Competing views of liberty

5 Aug

It wasn’t long after the American Revolution that France experienced a Revolution of its own.

At first, many American pastors seemed to welcome the French Revolution. One of the reasons being, they thought it meant the defeat of Catholicism. But, as they came to better to understand what was happening in France, their attitude changed. Though the French were fighting for freedom, they saw the kind of freedom they were fighting for as something entirely different than the freedom they were seeking in America.

In his book, A Field of Divine Wonders, David Kling explains, “Liberty, as Americans knew from their own experience, meant many things, and it was imperative for the survival of the Republic that they get it right. Dwight was quick to point out that the ‘liberty of the Infidels was not the liberty of New England.’ What was the difference? On the one hand, the person who embraced the liberty of the infidels was ‘a mere beast of prey.’ Infidel liberty was ‘licentiousness,…the spring of continual alarm, bondage, and misery.’ On the other hand, the true liberty of the American republic was characterized by restraint, ‘by equitable laws, by the religion of the Scriptures.’ This kind of liberty was ‘far less burdensome and distressing than the boasted freedom of the Infidels.”

He continues,

“True liberty was restrained liberty, by which citizens understood ‘the perfect consistency of being free and being governed.’ Enlightened political leaders, steeped in classical authors and in seventeenth-century English and radical Whig political theorists, and evangelical Calvinists immersed in Scripture, while drawing their views from different sources, reached similar conclusions. Together they embraced the classical republican definition of liberty. The New Divinity contributed to the larger national debate that raged in the 1790s over competing visions of liberty. How was the nation to interpret republican ideals? All agreed that liberty was the prized possession of the people. But according to the classic republican view, the will of the people was not ‘every man doing that which was right in his own eyes,’ but the expression of virtuous behavior. Liberty was ultimately grounded in virtue, the willingness of individuals to sacrifice selfish desires for the good of the community. A more liberal, Lockean conception of liberty clashed with this conservative, classical view. ‘Instrumental, utilitarian, individualistic, egalitarian, abstract, and rational, the liberal view of liberty,’notes Joyce Appelby, ‘was everything that the classical republican concept was not.”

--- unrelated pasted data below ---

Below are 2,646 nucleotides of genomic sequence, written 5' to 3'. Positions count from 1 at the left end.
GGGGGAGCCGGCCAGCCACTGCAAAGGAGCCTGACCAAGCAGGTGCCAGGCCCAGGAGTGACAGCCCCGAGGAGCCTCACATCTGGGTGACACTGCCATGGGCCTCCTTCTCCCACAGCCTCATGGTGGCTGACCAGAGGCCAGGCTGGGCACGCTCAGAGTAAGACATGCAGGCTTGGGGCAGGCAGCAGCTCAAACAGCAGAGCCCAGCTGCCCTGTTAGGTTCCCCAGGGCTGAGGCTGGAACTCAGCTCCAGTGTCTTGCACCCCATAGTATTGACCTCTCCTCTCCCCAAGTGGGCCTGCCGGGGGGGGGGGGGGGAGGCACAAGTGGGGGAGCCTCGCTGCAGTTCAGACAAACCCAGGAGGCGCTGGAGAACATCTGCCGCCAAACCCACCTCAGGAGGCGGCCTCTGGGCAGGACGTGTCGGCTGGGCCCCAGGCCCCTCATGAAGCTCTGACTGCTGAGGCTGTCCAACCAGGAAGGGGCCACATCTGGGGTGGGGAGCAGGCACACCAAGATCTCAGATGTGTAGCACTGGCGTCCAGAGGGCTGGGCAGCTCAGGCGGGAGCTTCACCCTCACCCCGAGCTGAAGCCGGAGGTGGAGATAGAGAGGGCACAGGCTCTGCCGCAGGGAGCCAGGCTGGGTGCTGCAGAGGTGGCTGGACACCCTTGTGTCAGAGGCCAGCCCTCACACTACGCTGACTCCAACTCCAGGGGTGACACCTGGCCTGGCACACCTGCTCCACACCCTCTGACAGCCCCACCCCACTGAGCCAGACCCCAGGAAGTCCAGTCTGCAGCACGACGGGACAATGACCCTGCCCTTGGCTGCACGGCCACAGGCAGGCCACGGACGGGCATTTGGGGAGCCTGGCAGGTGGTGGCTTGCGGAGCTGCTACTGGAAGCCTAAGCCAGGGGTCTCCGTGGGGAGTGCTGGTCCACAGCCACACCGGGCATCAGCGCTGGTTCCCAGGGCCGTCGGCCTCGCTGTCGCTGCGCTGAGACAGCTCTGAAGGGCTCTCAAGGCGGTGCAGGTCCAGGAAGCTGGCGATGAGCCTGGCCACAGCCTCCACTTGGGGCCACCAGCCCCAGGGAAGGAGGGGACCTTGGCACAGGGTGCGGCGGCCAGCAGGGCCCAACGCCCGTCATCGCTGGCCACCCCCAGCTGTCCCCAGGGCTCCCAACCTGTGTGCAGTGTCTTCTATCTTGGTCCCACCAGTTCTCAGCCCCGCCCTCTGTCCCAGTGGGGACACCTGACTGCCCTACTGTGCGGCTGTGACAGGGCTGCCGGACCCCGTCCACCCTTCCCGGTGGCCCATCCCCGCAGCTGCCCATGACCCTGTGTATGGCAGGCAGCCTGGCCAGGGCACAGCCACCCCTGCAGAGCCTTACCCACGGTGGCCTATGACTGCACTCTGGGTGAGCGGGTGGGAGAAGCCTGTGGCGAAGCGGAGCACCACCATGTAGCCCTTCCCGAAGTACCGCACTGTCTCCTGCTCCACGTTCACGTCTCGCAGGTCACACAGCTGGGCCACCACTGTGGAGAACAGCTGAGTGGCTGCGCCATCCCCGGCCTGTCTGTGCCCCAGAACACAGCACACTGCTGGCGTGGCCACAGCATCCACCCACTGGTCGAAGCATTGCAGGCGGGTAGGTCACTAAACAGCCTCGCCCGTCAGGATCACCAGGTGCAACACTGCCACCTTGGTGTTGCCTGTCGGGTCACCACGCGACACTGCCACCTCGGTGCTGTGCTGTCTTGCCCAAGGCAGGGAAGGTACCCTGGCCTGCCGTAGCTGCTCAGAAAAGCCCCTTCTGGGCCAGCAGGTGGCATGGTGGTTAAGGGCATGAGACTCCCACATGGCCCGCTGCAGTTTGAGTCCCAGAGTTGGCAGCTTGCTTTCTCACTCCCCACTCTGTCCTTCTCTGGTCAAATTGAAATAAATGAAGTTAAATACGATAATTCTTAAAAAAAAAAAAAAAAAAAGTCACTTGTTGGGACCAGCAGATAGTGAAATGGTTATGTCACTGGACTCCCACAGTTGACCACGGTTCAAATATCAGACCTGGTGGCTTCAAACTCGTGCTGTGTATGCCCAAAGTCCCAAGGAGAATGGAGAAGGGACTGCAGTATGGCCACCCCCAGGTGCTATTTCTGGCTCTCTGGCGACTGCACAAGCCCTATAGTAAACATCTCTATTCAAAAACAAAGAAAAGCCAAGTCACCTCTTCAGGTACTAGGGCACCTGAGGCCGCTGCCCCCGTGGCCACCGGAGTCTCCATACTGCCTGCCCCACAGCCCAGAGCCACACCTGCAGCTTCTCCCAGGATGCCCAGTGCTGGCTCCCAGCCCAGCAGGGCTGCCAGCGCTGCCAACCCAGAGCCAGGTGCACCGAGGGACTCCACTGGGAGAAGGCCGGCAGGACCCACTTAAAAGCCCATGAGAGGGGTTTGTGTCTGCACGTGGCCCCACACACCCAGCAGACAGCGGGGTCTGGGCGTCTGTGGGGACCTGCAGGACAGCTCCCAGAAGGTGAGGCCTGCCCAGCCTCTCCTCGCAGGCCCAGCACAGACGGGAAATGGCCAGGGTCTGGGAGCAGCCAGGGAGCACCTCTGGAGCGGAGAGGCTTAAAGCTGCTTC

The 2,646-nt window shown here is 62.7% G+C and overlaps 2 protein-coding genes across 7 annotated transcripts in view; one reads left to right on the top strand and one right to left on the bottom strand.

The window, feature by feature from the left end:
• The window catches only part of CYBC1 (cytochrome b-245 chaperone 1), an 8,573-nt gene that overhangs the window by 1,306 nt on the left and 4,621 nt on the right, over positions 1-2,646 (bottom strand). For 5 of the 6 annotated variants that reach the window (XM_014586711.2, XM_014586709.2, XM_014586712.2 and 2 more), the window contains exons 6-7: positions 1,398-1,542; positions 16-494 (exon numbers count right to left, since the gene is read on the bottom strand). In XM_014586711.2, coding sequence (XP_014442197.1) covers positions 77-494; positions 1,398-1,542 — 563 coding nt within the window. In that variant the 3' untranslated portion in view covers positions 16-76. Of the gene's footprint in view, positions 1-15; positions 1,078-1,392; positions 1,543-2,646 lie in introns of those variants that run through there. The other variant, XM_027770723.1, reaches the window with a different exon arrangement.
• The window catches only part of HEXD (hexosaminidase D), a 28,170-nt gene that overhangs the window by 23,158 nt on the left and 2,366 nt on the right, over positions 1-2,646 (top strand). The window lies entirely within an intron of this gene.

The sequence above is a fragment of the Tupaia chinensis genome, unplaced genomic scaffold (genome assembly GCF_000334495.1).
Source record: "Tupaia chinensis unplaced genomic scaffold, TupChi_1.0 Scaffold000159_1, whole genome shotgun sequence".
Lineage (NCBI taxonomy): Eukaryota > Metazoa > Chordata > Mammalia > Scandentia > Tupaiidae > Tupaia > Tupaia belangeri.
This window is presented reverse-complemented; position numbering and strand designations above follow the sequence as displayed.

I wonder, some two hundred years later, in the average American’s mind, which view of liberty do you think has won? Has the American revolution become the French one?

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